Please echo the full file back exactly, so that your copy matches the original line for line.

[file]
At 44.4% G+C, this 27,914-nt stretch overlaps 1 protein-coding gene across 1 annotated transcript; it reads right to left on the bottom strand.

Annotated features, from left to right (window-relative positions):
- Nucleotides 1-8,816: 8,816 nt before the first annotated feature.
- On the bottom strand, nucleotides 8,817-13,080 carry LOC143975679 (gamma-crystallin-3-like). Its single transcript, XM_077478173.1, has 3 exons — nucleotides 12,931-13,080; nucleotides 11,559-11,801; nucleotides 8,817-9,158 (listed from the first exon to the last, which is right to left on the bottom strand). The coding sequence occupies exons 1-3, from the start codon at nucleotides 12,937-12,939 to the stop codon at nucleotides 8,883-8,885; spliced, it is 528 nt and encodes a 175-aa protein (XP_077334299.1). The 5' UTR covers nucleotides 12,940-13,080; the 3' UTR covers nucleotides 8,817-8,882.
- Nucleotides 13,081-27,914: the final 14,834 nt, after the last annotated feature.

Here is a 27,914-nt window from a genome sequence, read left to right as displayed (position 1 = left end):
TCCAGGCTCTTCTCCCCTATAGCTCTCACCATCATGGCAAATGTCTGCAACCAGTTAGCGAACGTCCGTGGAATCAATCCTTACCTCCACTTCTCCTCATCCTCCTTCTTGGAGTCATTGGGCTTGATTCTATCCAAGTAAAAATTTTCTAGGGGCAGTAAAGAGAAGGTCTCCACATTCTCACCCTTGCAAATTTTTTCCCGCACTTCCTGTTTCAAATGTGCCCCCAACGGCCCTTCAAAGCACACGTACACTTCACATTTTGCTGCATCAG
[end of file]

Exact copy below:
At 44.4% G+C, this 27,914-nt stretch overlaps 1 protein-coding gene across 1 annotated transcript; it reads right to left on the bottom strand.

Annotated features, from left to right (window-relative positions):
- Nucleotides 1-8,816: 8,816 nt before the first annotated feature.
- On the bottom strand, nucleotides 8,817-13,080 carry LOC143975679 (gamma-crystallin-3-like). Its single transcript, XM_077478173.1, has 3 exons — nucleotides 12,931-13,080; nucleotides 11,559-11,801; nucleotides 8,817-9,158 (listed from the first exon to the last, which is right to left on the bottom strand). The coding sequence occupies exons 1-3, from the start codon at nucleotides 12,937-12,939 to the stop codon at nucleotides 8,883-8,885; spliced, it is 528 nt and encodes a 175-aa protein (XP_077334299.1). The 5' UTR covers nucleotides 12,940-13,080; the 3' UTR covers nucleotides 8,817-8,882.
- Nucleotides 13,081-27,914: the final 14,834 nt, after the last annotated feature.

Here is a 27,914-nt window from a genome sequence, read left to right as displayed (position 1 = left end):
TCCAGGCTCTTCTCCCCTATAGCTCTCACCATCATGGCAAATGTCTGCAACCAGTTAGCGAACGTCCGTGGAATCAATCCTTACCTCCACTTCTCCTCATCCTCCTTCTTGGAGTCATTGGGCTTGATTCTATCCAAGTAAAAATTTTCTAGGGGCAGTAAAGAGAAGGTCTCCACATTCTCACCCTTGCAAATTTTTTCCCGCACTTCCTGTTTCAAATGTGCCCCCAACGGCCCTTCAAAGCACACGTACACTTCACATTTTGCTGCATCAG